DOWNLOAD

Entry Form (PDF) / Entry Form (Word Doc)

Rules and Regulations (updated 29 Feb 2024)


Updated 29 February 2024

Difference Engine reserves the right to amend these rules and regulations at any time without prior notice. We will take reasonable efforts to communicate key changes.

ROBOT PLAYGROUND MEDIA ADAPTING SINGAPORE’S 2023 BOOK OF THE YEAR, GRAPHIC NOVEL “WORK-LIFE BALANCE”, INTO GLOBAL TV SERIES

Singapore-based animation studio Robot Playground Media (RPM) has picked up rights to Work-Life Balance: Malevolent Managers and Folkloric Freelancers (WLB) by Wayne Rée and Benjamin Chee, published by Difference Engine (DE). The book, a genre-blending graphic novel that draws on Asian mythology while taking a wry look at corporate life, won Best Literary Work and the coveted Book of the Year at the 2023 Singapore Book Awards. It will now be developed into an animated comedy series for audiences across various platforms and territories.

RPM’s co-founder and showrunner Ervin Han will lead the development out of Singapore, together with the studio’s creative teams in Indonesia and Malaysia. He previously created the award-winning local adult animation Downstairs that ran for three seasons on Netflix and meWATCH, and is producing A Banquet for Hungry Ghosts, an adult horror animation that won Mediacorp’s Content Development Pitch in 2022. He is also currently in production directing The Violinist, a feature-length animation co-produced between Singapore and Spain with both countries providing funding support.

Rée and Chee’s book uses an intriguing juxtaposition of comics and prose to spin a fresh yet familiar tale about a multinational corporate run by demons called The Company whose mission is to end the world. With its new APAC office, folklore creatures like pontianaks, manananggals, raksasis, and ba jiao guis are assimilated into corporate life where they find new meaning in dead-end work and truly hellish bosses.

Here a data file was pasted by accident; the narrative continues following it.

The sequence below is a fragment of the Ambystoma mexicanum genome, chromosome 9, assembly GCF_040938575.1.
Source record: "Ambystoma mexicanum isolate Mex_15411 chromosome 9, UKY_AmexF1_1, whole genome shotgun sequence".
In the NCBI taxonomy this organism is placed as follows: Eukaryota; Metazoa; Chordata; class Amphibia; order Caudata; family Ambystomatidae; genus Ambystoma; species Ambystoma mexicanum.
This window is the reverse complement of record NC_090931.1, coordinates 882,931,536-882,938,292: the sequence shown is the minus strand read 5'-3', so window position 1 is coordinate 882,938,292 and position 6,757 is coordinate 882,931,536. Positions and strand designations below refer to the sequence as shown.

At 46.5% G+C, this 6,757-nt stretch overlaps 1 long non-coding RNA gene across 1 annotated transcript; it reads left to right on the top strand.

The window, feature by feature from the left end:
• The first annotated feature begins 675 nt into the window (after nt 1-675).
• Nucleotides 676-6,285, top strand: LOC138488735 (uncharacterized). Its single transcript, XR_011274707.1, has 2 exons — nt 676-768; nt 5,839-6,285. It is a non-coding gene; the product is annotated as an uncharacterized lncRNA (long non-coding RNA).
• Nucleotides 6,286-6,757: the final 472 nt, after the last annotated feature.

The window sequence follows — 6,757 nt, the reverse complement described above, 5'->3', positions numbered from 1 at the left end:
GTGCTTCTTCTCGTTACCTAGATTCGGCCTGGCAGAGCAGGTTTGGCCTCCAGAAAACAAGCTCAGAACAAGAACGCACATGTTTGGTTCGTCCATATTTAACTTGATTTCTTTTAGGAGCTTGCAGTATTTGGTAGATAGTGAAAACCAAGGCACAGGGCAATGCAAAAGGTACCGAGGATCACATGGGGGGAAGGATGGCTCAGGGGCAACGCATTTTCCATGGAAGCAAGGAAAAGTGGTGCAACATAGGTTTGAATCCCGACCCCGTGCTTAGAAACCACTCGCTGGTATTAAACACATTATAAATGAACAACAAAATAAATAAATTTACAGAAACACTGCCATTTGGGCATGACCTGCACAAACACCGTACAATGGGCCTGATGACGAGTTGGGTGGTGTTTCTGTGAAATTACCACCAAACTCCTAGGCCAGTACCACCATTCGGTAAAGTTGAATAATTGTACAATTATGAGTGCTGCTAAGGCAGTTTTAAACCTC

The team is aiming to put the series into production this year and will be looking to partner up with co-producers and platforms on what they see as a unique but universally appealing international project aimed at youths and working professionals that weaves a rich, colourful Asian cultural and mythological tapestry with a much-needed reflection on soul-draining work culture and bosses from hell.

“Wayne and Ben’s book is a little miracle. It combines our love of Asian mythologies and its folkloric ghouls with a satirical study of the soul-crushing pit that is corporate life,” said Han. “So many of our ideas gelled quickly when I sat down with both creators to discuss what we all envision for the show – a contemporary, genre-infused adult comedy about bosses from hell that also contemplates the things we give up in the name of making a living.”

“As fans of Downstairs and RPM’s animation, we’re thrilled to be working with them,” said Chee and Rée. “We already had faith that they would do the book justice – but after speaking with Ervin, we’re absolutely certain that they’ll elevate the world we’ve created. Work-Life Balance is a love letter to the stories we grew up with and the craft of storytelling. RPM gets that completely and are expanding on it in a way that plays to the strengths of animation.”

“We are very excited to work with Robot Playground Media to adapt Work-Life Balance into an animated TV series,” said Felicia Low-Jimenez, Publisher at Difference Engine. “We’ve long admired the work they’ve done, and we can’t wait to see Wayne and Ben’s dream of a world full of overlong meetings and pesky press releases being liberated by magic and mayhem on the small screen!”

For enquiries, contact:
Tracy Tam (General Manager, Robot Playground Media) at tracy@robotplaygroundmedia.com
Charlene Shepherdson (Business Development Manager, Difference Engine) at readcomics@differenceengine.sg